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Luminario Ballet's The Last Supper Devilishly Good

by Joanne Zimbler
April 15, 2017
Fais Do Do
5257 W Adams Blvd.
Los Angeles, CA 90016
(323) 931-4636

Featured Dance Company:

Luminario Ballet
Luminario Ballet (office)
PO Box 252122
Los Angeles, CA 90025
818-395-6506
www.luminarioballet.org

If you forgot to go to church this past Easter weekend, you might be forgiven if you’d attended Luminario Ballet’s performance of The Last Supper which was had all the energy and fervor of a religious tent revival. That, or you may be accused of heresy for attending a witches coven, as the fusion of dance, acrobatics, and aerial performances was so outrageously gorgeous and gravity defying that one might be inclined to believe that it actually was borne of some unholy black magic - if not a blessed miracle.

Luminario director Judith FLEX Helle’s idea for this performance seems to perhaps have been a product of desert wanderings, a holy vision introducing the Sinai desert to the Mojave by innovatively setting The Last Supper at The Coachella Music Festival. Helle has dared to ask the question (in the work's program book) - "What if Jesus, Judas, and Mary were just some kooky Jewish rock 'n' roll kids who went to Coachella?" As it turns out, it’s a hell of a lot of fun, as well as a moving meditation on many issues currently challenging our country including persecution, bullying, immigration and individuality, just to name a few.

With a riot of movement and a generous helping of irreverence, Jamal Story’s “Jesus” exploded onto the stage acrobatically leaping into the middle of a scene replete with dancers smoking and wearing "pussy hats" (the knit caps made famous by the Women’s March of 2017) that set a political tone, all to the catchy tune “I’m Too Sexy” by 90’s band Right Said Fred. This Christ and divine crew were indeed way too sexy posing, preening, and strutting their stuff as if trying to impress each other, then coupling up into four groups to perform synchronized pas de deux. They often moved together as a group, a coalition of bodies, signifying the apostles’ brief unity (before its ultimate destruction and birth of a religion). The fluency of movement endemic to Luminario was on full display in this piece with its melange of ballet, acrobatics, modern, and contemporary dance. Two of the female dancers working en pointe thematically reflected the marriage of classical and modern dance styles.

Just as the first piece began with a thunderbolt, the second piece jarred as well with it’s sudden departure from cutesy flirtation into flat out debauchery in “Sinners”. Clothes were suddenly shed as Hell was invoked with Nirvana’s cover of The Meat Puppets' “Lake of Fire”. Coquetry became burlesque; lingerie was revealed. As the dancers reveled in vanity and carnality, self-interest seemed to replace unity and community as they competed for attention, seductively showing off on a table, taking turns writhing and slithering across it while passing around a cigarette. Jesus’ influence away, the apostles did play - unbridled sexuality their predominant sin.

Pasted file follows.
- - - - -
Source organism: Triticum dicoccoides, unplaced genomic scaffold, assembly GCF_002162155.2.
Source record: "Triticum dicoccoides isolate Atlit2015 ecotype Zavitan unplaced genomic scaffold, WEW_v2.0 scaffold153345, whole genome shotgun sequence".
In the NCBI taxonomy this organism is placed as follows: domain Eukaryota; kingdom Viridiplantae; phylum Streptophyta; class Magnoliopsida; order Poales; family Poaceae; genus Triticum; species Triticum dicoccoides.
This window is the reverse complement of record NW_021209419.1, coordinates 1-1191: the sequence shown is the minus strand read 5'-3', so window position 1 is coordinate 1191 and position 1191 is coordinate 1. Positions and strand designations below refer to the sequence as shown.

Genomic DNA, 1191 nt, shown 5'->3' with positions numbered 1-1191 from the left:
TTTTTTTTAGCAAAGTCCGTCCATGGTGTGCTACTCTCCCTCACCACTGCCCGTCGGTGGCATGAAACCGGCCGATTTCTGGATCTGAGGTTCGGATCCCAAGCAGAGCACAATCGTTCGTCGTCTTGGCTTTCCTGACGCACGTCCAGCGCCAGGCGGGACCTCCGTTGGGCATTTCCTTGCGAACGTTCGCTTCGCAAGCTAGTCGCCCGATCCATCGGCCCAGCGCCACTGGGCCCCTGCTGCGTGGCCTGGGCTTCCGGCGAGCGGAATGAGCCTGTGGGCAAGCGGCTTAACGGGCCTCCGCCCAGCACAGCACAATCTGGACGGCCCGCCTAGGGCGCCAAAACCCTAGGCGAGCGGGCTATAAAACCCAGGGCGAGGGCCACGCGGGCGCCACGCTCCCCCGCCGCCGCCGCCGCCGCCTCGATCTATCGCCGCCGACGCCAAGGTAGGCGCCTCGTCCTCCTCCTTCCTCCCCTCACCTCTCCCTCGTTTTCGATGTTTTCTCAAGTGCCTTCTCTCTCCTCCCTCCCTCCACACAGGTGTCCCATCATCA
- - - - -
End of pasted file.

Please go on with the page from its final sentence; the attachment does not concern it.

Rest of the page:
Garbage’s lyrics “I would die for you” showcased Helle’s perfectly curated musical selections to construct the narrative. “Jesus and Mary”, a piece designed to feature Sheila Burford’s and Story’s aerial prowess, was a moving production in which the two performed on fabric together. Ascending heights while transcending the earthly restrictions of physical movement these two appeared as mythical gods with seemingly superhuman strength, beauty, and flexibility on display.

Adrian Hoffman was a stand out as Judas, most notably in “Judas’ Regret”, a poignant rendering of the ascension of Mary to angelic status and Judas’ ignominious descent into infamy. The dance was performed to Radiohead’s “Creep.” Hoffman’s performance bordered on sacrilegious, as his self-flagellation through superior balletic technique and gorgeous lines rendered Judas a sympathetic anti-hero, especially as he was juxtaposed with Mary whose acrobatics, again on high, this time on a hoop, had by this time gained an angelic status- and had become “so fucking special” while Judas wondered “what the hell [he was] doing here”. Burford was again a marvel, spinning and hanging on sometimes merely with her feet, demonstrating her curious combination of grace, delicacy, and strength. Hoffman’s supplication to Mary for forgiveness was a detour from the lighter pleasure of the other pieces and provided the most emotionally resonant performance of the evening.

In addition to forgiving yourself for skipping church, you might also congratulate yourself for skipping the Coachella Festival this weekend and attending The Last Supper instead. You would have been spared the cost of the festival but in certain ways still have enjoyed many of the radical sights, kick-ass music, and sensory delights. More than just a bombastic thrill ride, The Last Supper also conveyed powerful social messages about love and acceptance.

To instruct and delight was the purpose of theater according to Aristotle. The Last Supper was a production of such importance and beauty that it is worthy of much more than one weekend of performances.

Photo © & courtesy of Paul Antico


Photo © & courtesy of Paul Antico


Photo © & courtesy of Paul Antico


Photo © & courtesy of Paul Antico


Photo © & courtesy of Paul Antico


Photo © & courtesy of Paul Antico

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